Right now, Sidney isn't a draft pick, period, much less No. 1. He has the talent to be one, but right now he does not have the drive, focus or discipline to be a player NBA teams would dare even touch.
The thought has been that Sidney would enter the NBA Draft after this season, but this season hasn't gone as perhaps he'd planned. The 6-foot-10, 280-pounder is averaging just 8.2 points, 3.5 rebounds and 22 minutes per game for No. 17 Mississippi State.
I spoke with a couple of guys this week who know a lot more about basketball than I do, because that's all they write about. And they confirmed what my eyeballs have been telling me about Sidney and his future as a pro.
"I can't imagine he's draftable under any scenario right now," said Gary Parrish, who writes for CBSSports.com. "He's not very good, and he's heavy, and he's obviously got a lot of off-the-court issues. ... The natural ability to play in the NBA, it's there, but the other stuff, I don't know why anybody would invite him into their franchise at this point."
Parrish first saw Sidney as an oversized eighth-grader in Jackson. The road from then to now has been a winding and turbulent one, taking him from Jackson to Los Angeles, back to Starkville, through a 10-month-long NCAA investigation, with a violent detour in Hawaii nearly a year ago.
Sidney spent time with former NBA star John Lucas during the offseason to straighten out issues with his game and himself. If it's helped any, it's hard to tell.
He'll have moments where he really hustles and plays tough defense and gets to the basket. But they're not very common moments. Sidney seems to still struggle with conditioning.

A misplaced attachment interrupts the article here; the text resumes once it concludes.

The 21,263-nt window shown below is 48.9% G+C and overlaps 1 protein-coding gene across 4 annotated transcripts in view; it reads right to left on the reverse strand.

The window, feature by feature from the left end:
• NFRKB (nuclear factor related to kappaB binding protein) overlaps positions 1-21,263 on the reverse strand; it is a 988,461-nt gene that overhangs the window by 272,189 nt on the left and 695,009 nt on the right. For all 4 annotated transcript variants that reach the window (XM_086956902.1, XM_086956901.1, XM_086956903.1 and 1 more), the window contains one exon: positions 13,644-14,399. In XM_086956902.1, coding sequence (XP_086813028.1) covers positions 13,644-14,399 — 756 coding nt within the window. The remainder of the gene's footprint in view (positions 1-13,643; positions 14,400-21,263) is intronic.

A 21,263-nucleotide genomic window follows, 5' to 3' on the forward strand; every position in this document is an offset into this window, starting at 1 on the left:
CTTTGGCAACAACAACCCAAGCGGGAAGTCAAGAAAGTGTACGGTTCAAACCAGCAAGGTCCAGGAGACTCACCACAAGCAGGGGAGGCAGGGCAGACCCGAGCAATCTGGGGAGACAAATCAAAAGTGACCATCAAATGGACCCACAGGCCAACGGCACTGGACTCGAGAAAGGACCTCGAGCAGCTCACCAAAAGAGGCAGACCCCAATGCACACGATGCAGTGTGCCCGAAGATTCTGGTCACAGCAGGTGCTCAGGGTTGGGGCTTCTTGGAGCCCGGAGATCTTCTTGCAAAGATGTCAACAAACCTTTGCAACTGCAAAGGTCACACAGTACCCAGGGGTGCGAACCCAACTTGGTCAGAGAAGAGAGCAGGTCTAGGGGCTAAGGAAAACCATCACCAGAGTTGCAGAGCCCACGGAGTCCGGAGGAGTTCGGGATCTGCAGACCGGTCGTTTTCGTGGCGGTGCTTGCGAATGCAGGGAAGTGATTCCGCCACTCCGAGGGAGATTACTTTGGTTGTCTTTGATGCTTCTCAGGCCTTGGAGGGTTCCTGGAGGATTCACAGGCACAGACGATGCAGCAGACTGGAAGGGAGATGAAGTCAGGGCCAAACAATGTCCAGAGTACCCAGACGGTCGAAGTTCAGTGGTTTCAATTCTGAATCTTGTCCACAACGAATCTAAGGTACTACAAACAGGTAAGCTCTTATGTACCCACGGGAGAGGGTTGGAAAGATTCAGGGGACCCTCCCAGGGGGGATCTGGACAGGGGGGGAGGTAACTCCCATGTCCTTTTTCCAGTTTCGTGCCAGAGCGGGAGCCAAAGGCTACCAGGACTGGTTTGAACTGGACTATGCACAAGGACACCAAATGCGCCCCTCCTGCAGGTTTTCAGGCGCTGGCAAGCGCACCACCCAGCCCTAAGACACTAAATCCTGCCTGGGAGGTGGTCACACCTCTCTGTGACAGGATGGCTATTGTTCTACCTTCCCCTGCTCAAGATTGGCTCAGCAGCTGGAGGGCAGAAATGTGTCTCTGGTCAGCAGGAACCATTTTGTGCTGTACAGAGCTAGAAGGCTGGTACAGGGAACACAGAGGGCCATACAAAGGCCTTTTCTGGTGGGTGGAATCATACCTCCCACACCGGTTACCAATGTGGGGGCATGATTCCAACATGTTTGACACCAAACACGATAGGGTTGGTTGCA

"His career is directly tied to his weight in many ways," Parrish said. "And it's worth millions of dollars to him - literally, worth millions of dollars. And he can't, for whatever reason, keep the weight off. To me that's a bad, bad sign."
Jonathan Givony, owner of DraftExpress LLC (DraftExpress.com), consults for pro teams here and overseas. He said if the draft were held today, Sidney would not be taken.
"Natural talent, it's all there for him," Givony said. "But what everybody knows, there's some serious concerns about how serious he is about basketball. Is he the kind of guy you'd want to have on your team? How much of a distraction would he be, and is he worth it?"
Worth the trouble?
Has he been worth the trouble for MSU coach Rick Stansbury? Parrish doesn't think so.
Neither do I. Of course, Sidney has become an easy target for critics [insert weight joke here]. He's brought it on himself, and only he can shed the label he's earned by becoming that player so many thought he could be.
But becoming an NBA Draft pick next June? That'll take some doing.
"It's just disappointing, because he's a hell of a talent," said Parrish, "and the idea that he could go from the kid I saw when he was 13 years old to this is not funny, it's actually sad."
Brad Locke (brad.locke@ journalinc.com) covers Mississippi State for the Daily Journal and blogs daily at NEMS360.com.